The following article, written by Jon Marthaler, appears on the Minneapolis Star Tribune.
Italy’s north vs. south battle stirs soccer passion
With four months to go in the European soccer season, the title races in four of the five biggest leagues are basically decided. In Italy, though, just one point separates the top two — perennial powerhouse Juventus and afterthought Napoli. If you’re keeping an eye on a European league this spring, Italy is the place to watch.
To understand what this title race means in Italy, you have to look at the differences between the country’s north and south. Northern Italy is the country’s industrial center, up near Switzerland, always in a hurry. Southern Italy is Mediterranean, all about food and family and religion — and looked down upon by northern Italians as, effectively, hillbillies.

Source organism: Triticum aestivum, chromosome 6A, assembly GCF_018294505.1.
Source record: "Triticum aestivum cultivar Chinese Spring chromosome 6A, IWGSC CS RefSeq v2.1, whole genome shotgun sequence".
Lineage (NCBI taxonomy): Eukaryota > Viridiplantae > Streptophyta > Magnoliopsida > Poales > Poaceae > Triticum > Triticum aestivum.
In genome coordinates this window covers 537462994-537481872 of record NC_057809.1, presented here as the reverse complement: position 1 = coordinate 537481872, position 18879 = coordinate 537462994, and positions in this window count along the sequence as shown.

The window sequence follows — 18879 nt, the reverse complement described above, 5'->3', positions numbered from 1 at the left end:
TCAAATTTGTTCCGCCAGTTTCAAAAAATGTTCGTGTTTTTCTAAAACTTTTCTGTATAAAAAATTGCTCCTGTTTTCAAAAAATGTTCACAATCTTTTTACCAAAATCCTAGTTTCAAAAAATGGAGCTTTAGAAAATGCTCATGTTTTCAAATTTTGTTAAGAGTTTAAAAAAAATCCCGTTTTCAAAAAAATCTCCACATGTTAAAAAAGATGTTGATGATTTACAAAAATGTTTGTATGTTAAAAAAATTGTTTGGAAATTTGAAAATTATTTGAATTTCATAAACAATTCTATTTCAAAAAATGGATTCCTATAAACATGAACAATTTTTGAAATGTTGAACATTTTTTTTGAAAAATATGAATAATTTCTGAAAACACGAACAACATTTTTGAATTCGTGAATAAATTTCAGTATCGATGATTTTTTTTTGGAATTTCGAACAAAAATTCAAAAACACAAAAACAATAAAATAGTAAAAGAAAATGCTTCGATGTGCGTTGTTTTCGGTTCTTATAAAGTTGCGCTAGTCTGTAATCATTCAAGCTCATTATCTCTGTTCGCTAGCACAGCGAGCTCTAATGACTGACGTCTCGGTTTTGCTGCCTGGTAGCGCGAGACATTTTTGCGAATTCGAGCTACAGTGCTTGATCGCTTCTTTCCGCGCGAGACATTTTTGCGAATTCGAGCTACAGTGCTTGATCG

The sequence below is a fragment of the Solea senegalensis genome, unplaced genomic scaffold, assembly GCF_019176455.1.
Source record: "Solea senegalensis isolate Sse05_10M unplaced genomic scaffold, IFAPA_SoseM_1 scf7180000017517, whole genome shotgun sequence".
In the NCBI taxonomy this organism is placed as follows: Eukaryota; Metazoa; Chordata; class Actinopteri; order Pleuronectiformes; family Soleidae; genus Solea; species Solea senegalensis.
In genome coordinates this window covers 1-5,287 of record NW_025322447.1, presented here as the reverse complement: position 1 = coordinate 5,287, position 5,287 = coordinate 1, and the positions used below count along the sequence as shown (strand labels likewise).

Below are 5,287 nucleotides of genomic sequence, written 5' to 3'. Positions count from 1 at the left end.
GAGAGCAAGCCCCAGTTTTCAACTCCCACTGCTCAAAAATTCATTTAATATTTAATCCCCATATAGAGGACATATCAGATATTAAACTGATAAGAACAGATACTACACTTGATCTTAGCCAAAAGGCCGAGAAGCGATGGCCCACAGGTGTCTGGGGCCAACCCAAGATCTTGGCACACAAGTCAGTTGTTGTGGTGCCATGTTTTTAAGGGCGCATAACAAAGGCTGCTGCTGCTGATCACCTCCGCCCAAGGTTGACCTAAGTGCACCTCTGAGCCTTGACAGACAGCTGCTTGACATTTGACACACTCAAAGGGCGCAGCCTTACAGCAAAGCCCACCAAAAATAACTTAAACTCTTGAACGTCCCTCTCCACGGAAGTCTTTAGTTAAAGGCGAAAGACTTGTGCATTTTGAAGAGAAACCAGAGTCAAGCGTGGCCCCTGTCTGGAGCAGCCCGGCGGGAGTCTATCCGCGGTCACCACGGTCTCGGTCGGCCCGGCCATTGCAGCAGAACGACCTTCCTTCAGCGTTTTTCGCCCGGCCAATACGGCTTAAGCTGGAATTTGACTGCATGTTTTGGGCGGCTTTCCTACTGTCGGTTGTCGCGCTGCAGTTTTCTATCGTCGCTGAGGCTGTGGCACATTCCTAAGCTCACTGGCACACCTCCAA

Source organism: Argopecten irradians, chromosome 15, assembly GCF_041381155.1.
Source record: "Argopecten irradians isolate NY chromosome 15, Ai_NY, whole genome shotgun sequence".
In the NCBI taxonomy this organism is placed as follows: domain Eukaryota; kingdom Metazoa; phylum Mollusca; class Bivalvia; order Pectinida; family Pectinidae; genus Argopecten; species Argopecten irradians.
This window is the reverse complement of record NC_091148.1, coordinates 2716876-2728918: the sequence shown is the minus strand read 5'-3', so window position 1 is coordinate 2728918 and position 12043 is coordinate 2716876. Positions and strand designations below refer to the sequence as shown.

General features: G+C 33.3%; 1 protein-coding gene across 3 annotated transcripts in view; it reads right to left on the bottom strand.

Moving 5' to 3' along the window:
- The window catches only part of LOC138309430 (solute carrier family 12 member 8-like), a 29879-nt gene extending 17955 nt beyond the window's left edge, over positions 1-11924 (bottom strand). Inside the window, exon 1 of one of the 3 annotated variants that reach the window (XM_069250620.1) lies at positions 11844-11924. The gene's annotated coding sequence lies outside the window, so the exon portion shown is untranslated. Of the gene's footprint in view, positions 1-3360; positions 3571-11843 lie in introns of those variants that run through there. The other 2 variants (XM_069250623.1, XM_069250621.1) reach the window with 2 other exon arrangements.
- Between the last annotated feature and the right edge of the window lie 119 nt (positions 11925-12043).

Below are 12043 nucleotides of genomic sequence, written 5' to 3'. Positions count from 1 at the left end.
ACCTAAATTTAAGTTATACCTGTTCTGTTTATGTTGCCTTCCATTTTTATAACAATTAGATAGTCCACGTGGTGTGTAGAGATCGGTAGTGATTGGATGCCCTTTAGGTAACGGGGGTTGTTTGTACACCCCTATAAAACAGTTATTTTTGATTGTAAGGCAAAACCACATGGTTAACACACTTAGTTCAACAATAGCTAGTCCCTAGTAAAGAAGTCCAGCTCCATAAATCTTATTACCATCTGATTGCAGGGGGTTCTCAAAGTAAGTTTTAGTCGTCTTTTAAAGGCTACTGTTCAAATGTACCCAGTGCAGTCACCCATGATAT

Juventus, the best team of the north, almost needs no introduction. Its 33 league titles, including the last six, speak volumes. Napoli, meanwhile, has a more checkered past but remains the only team from southern Italy to break the northern stranglehold on the league title.
In some ways, Napoli’s history begins and ends with Diego Maradona. In 1984, Napoli paid a then-record $10 million to lure Maradona — the world’s best player — from a troubled spell in Barcelona. In 1987 and again in 1990, he led Napoli to the title. The triumphs were met with nothing short of rapture in Naples. The celebratory taunting was mostly directed northward at Juventus, which — with 22 titles at that point — stood for everything the southerners hated about the north’s dominance. Continue reading on the Minneapolis Star Tribune.